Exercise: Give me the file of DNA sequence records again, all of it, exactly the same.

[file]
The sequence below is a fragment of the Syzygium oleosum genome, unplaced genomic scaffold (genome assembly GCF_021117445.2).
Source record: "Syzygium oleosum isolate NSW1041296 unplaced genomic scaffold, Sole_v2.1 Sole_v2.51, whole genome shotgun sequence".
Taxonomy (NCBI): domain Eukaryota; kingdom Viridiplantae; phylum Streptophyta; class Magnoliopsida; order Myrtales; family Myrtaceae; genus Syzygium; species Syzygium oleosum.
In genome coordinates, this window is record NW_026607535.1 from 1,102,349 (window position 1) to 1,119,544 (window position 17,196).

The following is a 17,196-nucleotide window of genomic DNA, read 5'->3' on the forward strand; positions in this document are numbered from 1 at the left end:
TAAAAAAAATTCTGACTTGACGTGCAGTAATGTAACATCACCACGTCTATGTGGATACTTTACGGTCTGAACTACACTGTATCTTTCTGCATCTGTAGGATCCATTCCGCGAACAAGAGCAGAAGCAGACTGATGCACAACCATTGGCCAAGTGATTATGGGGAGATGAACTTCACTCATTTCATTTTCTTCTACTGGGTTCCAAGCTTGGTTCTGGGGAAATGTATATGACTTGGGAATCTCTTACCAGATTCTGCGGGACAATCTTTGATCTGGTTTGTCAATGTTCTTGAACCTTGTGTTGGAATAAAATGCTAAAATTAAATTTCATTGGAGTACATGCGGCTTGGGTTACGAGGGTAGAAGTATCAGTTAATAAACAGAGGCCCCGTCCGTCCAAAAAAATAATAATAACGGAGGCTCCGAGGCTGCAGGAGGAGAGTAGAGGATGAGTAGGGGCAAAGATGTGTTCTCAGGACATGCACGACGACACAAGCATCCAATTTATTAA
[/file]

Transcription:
The sequence below is a fragment of the Syzygium oleosum genome, unplaced genomic scaffold (genome assembly GCF_021117445.2).
Source record: "Syzygium oleosum isolate NSW1041296 unplaced genomic scaffold, Sole_v2.1 Sole_v2.51, whole genome shotgun sequence".
Taxonomy (NCBI): domain Eukaryota; kingdom Viridiplantae; phylum Streptophyta; class Magnoliopsida; order Myrtales; family Myrtaceae; genus Syzygium; species Syzygium oleosum.
In genome coordinates, this window is record NW_026607535.1 from 1,102,349 (window position 1) to 1,119,544 (window position 17,196).

The following is a 17,196-nucleotide window of genomic DNA, read 5'->3' on the forward strand; positions in this document are numbered from 1 at the left end:
TAAAAAAAATTCTGACTTGACGTGCAGTAATGTAACATCACCACGTCTATGTGGATACTTTACGGTCTGAACTACACTGTATCTTTCTGCATCTGTAGGATCCATTCCGCGAACAAGAGCAGAAGCAGACTGATGCACAACCATTGGCCAAGTGATTATGGGGAGATGAACTTCACTCATTTCATTTTCTTCTACTGGGTTCCAAGCTTGGTTCTGGGGAAATGTATATGACTTGGGAATCTCTTACCAGATTCTGCGGGACAATCTTTGATCTGGTTTGTCAATGTTCTTGAACCTTGTGTTGGAATAAAATGCTAAAATTAAATTTCATTGGAGTACATGCGGCTTGGGTTACGAGGGTAGAAGTATCAGTTAATAAACAGAGGCCCCGTCCGTCCAAAAAAATAATAATAACGGAGGCTCCGAGGCTGCAGGAGGAGAGTAGAGGATGAGTAGGGGCAAAGATGTGTTCTCAGGACATGCACGACGACACAAGCATCCAATTTATTAA